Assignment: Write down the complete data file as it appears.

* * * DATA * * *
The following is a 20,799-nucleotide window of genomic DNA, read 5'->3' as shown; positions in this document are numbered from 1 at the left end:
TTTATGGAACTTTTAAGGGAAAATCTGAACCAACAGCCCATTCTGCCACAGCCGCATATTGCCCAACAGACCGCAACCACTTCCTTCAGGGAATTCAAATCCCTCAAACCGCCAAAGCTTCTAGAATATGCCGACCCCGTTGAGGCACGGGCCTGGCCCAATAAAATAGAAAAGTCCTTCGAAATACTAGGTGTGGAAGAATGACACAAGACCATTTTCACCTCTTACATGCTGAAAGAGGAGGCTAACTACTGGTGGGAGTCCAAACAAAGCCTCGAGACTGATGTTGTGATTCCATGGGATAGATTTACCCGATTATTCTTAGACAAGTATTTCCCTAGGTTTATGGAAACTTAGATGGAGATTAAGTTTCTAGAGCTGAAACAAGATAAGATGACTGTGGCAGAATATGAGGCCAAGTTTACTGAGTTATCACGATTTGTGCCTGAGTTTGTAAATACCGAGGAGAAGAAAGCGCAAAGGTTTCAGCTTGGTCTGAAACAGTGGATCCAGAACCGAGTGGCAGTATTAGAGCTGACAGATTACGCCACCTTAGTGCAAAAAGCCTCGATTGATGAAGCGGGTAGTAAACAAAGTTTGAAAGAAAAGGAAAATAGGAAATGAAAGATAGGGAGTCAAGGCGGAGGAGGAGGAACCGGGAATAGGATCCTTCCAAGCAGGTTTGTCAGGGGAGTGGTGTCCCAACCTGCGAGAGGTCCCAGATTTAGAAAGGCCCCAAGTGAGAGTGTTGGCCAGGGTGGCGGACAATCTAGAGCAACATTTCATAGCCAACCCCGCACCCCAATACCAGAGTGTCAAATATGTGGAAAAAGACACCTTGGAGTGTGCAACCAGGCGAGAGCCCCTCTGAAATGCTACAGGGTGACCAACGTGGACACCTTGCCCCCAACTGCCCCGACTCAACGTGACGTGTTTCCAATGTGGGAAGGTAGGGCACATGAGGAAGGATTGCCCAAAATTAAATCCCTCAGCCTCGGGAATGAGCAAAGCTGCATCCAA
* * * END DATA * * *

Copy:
The following is a 20,799-nucleotide window of genomic DNA, read 5'->3' as shown; positions in this document are numbered from 1 at the left end:
TTTATGGAACTTTTAAGGGAAAATCTGAACCAACAGCCCATTCTGCCACAGCCGCATATTGCCCAACAGACCGCAACCACTTCCTTCAGGGAATTCAAATCCCTCAAACCGCCAAAGCTTCTAGAATATGCCGACCCCGTTGAGGCACGGGCCTGGCCCAATAAAATAGAAAAGTCCTTCGAAATACTAGGTGTGGAAGAATGACACAAGACCATTTTCACCTCTTACATGCTGAAAGAGGAGGCTAACTACTGGTGGGAGTCCAAACAAAGCCTCGAGACTGATGTTGTGATTCCATGGGATAGATTTACCCGATTATTCTTAGACAAGTATTTCCCTAGGTTTATGGAAACTTAGATGGAGATTAAGTTTCTAGAGCTGAAACAAGATAAGATGACTGTGGCAGAATATGAGGCCAAGTTTACTGAGTTATCACGATTTGTGCCTGAGTTTGTAAATACCGAGGAGAAGAAAGCGCAAAGGTTTCAGCTTGGTCTGAAACAGTGGATCCAGAACCGAGTGGCAGTATTAGAGCTGACAGATTACGCCACCTTAGTGCAAAAAGCCTCGATTGATGAAGCGGGTAGTAAACAAAGTTTGAAAGAAAAGGAAAATAGGAAATGAAAGATAGGGAGTCAAGGCGGAGGAGGAGGAACCGGGAATAGGATCCTTCCAAGCAGGTTTGTCAGGGGAGTGGTGTCCCAACCTGCGAGAGGTCCCAGATTTAGAAAGGCCCCAAGTGAGAGTGTTGGCCAGGGTGGCGGACAATCTAGAGCAACATTTCATAGCCAACCCCGCACCCCAATACCAGAGTGTCAAATATGTGGAAAAAGACACCTTGGAGTGTGCAACCAGGCGAGAGCCCCTCTGAAATGCTACAGGGTGACCAACGTGGACACCTTGCCCCCAACTGCCCCGACTCAACGTGACGTGTTTCCAATGTGGGAAGGTAGGGCACATGAGGAAGGATTGCCCAAAATTAAATCCCTCAGCCTCGGGAATGAGCAAAGCTGCATCCAA